Externally, the eye will show you that Rondae Hollis-Jefferson has grown out his hair.
Internally, the ear will tell you that the longest tenured Brooklyn Net has grown as a person, a leader.
Last season was the 22-year-old’s first full NBA campaign after missing much of his 2015-16 rookie season due to injury. The 6’7” combo forward was selected in the latter part of the first round in 2015, and 107 NBA appearances later, he’s the only Net who’s been in Brooklyn for a full two seasons.
His play also earned him a spot in the 2017 NBA Africa game among the likes of DeMarcus Cousins, Kyle Lowry, Andrew Drummond, Kristaps Porzingis, and others this past August.
On the trip, the third year Net was able to tap into himself as a person, calling the trip to different parts of Africa, including Ethiopia and South Africa, where the game took place, a great experience.
“To go to Africa (for) my first time – it was amazing,” said The Hyphen at Nets Media Day. “It was a great thing to be in the community and see a lot of the things we complain about growing up, first world problems or whatever, it kind of made me feel a little embarrassed. I saw kids with no shoes walking miles. I saw pregnant women have to walk 13 miles to the nearest clinic.
“All these things you look at and take into a different perspective, like wow, life is a bit more than what we think it is here in the States,” he continued. “It humbled me, man. It was definitely one of the best experiences I’ve had in my life.”
Though he is still his playful self, Hollis-Jefferson sounds more like a leader in his tone, demeanor, and approach now. It’s not just about Africa. He seems to understand that as the most senior player on the team, he has new responsibilities.
And although veterans DeMarre Carroll and Timofey Mozgov have joined the team, which already included Jeremy Lin and Trevor Booker, Hollis-Jefferson is already conducting himself as a seasoned veteran... at 22.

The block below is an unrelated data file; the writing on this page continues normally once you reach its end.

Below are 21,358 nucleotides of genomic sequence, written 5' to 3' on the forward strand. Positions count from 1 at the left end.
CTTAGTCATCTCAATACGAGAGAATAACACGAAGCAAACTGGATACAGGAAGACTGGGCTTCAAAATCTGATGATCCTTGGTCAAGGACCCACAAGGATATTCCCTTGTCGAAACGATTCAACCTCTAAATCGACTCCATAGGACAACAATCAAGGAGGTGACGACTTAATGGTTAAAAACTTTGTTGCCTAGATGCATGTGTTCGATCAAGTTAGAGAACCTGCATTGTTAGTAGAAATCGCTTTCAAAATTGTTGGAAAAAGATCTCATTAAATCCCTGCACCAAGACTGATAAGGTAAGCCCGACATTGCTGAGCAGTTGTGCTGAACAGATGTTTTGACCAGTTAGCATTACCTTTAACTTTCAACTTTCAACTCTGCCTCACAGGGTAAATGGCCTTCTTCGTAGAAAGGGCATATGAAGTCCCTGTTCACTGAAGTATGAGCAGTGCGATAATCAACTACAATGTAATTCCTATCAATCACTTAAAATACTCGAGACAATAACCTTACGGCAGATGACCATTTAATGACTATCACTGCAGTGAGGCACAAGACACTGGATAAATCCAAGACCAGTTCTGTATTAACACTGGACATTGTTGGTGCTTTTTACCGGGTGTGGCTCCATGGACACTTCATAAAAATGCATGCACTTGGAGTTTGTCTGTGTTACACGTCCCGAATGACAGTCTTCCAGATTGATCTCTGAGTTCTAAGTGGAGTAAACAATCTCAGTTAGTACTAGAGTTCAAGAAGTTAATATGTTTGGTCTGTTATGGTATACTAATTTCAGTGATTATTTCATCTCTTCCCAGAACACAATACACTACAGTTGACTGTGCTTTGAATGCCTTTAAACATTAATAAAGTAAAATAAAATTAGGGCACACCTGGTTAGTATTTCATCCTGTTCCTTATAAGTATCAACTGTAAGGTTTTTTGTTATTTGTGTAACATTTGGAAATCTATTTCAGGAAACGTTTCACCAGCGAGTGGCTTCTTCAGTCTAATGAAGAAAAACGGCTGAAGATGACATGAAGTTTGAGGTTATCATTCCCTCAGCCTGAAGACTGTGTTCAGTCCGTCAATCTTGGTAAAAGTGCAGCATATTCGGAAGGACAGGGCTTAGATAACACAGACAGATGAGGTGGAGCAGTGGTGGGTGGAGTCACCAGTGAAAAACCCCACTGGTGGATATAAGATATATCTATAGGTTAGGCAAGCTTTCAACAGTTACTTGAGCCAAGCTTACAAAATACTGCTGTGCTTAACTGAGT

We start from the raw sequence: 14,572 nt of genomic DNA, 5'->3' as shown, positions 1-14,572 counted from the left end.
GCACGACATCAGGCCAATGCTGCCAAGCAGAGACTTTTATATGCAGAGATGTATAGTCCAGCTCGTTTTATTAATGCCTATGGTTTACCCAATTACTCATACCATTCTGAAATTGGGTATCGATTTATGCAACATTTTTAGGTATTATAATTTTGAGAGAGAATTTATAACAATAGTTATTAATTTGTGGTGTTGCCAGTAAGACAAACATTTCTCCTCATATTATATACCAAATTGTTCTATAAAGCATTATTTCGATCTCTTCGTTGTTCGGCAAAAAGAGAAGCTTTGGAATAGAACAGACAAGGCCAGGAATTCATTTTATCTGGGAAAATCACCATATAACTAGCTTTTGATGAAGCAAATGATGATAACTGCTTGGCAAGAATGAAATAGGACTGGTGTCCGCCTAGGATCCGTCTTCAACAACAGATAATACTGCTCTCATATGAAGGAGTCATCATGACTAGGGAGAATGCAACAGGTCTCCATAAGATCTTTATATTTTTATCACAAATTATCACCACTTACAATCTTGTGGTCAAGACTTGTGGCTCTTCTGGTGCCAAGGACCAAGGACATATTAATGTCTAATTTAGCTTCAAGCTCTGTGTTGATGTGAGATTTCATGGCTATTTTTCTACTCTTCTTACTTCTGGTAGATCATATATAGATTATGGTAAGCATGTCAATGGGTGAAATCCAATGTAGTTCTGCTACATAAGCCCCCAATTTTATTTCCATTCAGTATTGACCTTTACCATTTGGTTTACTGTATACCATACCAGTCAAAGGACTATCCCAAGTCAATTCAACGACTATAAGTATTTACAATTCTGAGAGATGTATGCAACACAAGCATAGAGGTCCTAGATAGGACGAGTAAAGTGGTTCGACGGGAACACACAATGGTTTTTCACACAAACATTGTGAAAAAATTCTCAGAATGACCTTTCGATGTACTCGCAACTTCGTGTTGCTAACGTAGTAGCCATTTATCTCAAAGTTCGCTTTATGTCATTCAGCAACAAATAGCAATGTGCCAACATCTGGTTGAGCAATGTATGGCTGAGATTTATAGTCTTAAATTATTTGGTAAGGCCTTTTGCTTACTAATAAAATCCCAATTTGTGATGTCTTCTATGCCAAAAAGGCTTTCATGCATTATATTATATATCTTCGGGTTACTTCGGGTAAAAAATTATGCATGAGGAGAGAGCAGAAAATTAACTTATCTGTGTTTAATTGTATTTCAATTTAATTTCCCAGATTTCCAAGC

“All the knowledge that we get is power,” said Hollis-Jefferson, speaking of advice he’s received throughout his first two seasons in the league. “So you’ve got to pass it down. That’s just the way it is. I feel like every time a young guy comes in, it’s my job or someone else’s job to teach him, be there for him, care for him.”
That may include his fellow draft class of 2015 mate, D’Angelo Russell, one of the newest, and definitely the highest profile acquisition on the Nets roster.
Early on, Hollis-Jefferson had high praise for the dynamic former Laker, who has been faulted for his lack of leadership by one Earvin ‘Magic’ Johnson. Hollis-Jefferson paid those comments no mind, and instead, offered thoughts about how Russell is a perfect fit for the Brooklyn based organization, on and off the court.
“He’s a very good guy to be around,” he said of Russell. “We all feel comfortable expressing ourselves and talking to each other. He just makes it better. He fits our chemistry and the way that we’re going and it’s just about complimenting each other at the end of the day.”
And not specifically tailored to Russell were Hollis-Jefferson’s comments regarding the culture (drink) of Brooklyn.
“People feel a way about giving compliments and giving love and that’s how we do here,” he said. “We embrace it. We hug each other, we tell each other we miss them, there’s nothing wrong with that. People want to feel that. A lot of people grew up missing that gap. They want to feel love. They want to feel cared about. That’s what we do here and it helps on the court.”
“It just comes down to knowing someone has your back,” continued Hollis-Jefferson, regarding Brooklyn brotherhood. “If you just meet someone for the first time you’re not going to put all your trust in their lap – you’ve got to build and develop that relationship. I feel like we’ve done that and it makes the battle in the war a lot easier knowing that your guys are right there beside you.”
And those guys are right beside The Hyphen in Annapolis, Maryland.